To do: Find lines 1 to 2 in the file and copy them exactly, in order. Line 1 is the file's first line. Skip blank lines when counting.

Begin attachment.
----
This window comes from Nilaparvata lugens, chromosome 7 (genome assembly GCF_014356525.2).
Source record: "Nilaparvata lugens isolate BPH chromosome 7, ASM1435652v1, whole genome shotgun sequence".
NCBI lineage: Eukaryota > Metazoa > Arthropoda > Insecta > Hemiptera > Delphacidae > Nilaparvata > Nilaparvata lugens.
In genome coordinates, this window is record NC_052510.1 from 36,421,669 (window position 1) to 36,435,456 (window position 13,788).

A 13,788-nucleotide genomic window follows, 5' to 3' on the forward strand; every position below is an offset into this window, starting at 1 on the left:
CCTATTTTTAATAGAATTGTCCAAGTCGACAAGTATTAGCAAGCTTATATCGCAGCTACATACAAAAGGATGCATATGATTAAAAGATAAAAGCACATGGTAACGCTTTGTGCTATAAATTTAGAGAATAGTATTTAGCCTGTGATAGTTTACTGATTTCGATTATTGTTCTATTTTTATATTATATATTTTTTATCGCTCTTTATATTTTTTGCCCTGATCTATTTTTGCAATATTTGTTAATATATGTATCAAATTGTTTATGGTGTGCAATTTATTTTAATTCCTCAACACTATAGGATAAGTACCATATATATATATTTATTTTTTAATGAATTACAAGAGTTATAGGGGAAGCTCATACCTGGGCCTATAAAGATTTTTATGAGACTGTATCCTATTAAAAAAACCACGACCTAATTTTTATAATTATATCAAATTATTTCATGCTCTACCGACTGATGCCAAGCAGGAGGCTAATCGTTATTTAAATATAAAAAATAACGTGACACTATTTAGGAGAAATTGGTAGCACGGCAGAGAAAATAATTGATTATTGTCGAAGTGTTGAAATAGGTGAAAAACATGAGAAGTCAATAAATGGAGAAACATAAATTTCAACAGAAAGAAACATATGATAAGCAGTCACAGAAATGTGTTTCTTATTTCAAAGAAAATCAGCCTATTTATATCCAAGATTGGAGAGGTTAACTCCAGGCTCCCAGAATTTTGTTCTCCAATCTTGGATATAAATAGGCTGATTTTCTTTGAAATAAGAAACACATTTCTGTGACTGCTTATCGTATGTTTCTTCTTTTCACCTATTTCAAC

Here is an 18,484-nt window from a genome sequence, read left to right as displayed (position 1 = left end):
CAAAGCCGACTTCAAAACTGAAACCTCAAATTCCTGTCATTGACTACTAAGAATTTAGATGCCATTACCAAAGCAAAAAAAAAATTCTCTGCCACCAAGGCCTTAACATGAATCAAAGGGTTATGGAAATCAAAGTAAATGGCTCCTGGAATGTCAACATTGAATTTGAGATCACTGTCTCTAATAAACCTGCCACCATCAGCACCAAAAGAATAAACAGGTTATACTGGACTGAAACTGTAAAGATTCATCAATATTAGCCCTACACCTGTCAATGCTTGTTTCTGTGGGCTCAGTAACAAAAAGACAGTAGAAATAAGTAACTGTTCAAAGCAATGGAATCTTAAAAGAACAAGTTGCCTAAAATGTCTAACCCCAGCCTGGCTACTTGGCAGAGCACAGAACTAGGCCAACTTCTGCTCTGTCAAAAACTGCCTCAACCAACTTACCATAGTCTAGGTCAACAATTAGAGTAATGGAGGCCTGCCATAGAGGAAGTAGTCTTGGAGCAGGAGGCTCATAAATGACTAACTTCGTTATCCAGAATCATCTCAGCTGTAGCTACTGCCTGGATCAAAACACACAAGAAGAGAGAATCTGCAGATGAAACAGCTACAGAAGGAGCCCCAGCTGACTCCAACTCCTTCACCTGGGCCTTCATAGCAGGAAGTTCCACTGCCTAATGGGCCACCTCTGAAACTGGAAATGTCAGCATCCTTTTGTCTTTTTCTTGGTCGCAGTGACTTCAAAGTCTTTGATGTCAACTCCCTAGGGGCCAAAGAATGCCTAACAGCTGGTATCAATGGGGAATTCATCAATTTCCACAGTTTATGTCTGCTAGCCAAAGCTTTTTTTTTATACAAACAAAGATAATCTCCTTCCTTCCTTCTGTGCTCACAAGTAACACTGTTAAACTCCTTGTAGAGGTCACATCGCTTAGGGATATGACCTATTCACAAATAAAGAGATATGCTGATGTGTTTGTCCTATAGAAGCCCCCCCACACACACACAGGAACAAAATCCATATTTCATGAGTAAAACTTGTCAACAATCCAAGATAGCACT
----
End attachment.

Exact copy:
This window comes from Nilaparvata lugens, chromosome 7 (genome assembly GCF_014356525.2).
Source record: "Nilaparvata lugens isolate BPH chromosome 7, ASM1435652v1, whole genome shotgun sequence".